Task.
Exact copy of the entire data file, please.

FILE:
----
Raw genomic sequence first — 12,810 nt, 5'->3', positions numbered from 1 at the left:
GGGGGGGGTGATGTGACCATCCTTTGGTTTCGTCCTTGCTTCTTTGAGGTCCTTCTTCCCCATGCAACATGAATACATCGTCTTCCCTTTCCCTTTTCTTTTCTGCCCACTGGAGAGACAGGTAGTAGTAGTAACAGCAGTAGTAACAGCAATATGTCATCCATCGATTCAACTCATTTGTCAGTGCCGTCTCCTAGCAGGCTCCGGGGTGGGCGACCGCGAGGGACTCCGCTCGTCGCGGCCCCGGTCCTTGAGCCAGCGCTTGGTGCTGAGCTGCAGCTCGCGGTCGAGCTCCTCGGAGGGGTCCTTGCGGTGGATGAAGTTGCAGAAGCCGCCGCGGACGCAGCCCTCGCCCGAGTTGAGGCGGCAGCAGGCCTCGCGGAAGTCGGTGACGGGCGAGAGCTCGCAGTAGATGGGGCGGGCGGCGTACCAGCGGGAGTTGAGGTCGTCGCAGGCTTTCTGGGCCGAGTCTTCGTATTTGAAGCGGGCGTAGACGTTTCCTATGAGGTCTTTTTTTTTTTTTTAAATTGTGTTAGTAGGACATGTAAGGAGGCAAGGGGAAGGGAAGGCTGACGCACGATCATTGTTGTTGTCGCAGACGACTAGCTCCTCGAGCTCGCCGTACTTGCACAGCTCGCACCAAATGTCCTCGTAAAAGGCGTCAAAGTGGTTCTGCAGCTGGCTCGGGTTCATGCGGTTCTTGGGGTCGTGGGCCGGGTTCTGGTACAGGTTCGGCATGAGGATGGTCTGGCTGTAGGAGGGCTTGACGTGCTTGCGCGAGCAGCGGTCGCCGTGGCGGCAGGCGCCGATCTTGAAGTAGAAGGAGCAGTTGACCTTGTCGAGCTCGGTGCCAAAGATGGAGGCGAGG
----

Raw genomic sequence first — 12,810 nt, 5'->3', positions numbered from 1 at the left:
GGGGGGGGTGATGTGACCATCCTTTGGTTTCGTCCTTGCTTCTTTGAGGTCCTTCTTCCCCATGCAACATGAATACATCGTCTTCCCTTTCCCTTTTCTTTTCTGCCCACTGGAGAGACAGGTAGTAGTAGTAACAGCAGTAGTAACAGCAATATGTCATCCATCGATTCAACTCATTTGTCAGTGCCGTCTCCTAGCAGGCTCCGGGGTGGGCGACCGCGAGGGACTCCGCTCGTCGCGGCCCCGGTCCTTGAGCCAGCGCTTGGTGCTGAGCTGCAGCTCGCGGTCGAGCTCCTCGGAGGGGTCCTTGCGGTGGATGAAGTTGCAGAAGCCGCCGCGGACGCAGCCCTCGCCCGAGTTGAGGCGGCAGCAGGCCTCGCGGAAGTCGGTGACGGGCGAGAGCTCGCAGTAGATGGGGCGGGCGGCGTACCAGCGGGAGTTGAGGTCGTCGCAGGCTTTCTGGGCCGAGTCTTCGTATTTGAAGCGGGCGTAGACGTTTCCTATGAGGTCTTTTTTTTTTTTTTAAATTGTGTTAGTAGGACATGTAAGGAGGCAAGGGGAAGGGAAGGCTGACGCACGATCATTGTTGTTGTCGCAGACGACTAGCTCCTCGAGCTCGCCGTACTTGCACAGCTCGCACCAAATGTCCTCGTAAAAGGCGTCAAAGTGGTTCTGCAGCTGGCTCGGGTTCATGCGGTTCTTGGGGTCGTGGGCCGGGTTCTGGTACAGGTTCGGCATGAGGATGGTCTGGCTGTAGGAGGGCTTGACGTGCTTGCGCGAGCAGCGGTCGCCGTGGCGGCAGGCGCCGATCTTGAAGTAGAAGGAGCAGTTGACCTTGTCGAGCTCGGTGCCAAAGATGGAGGCGAGG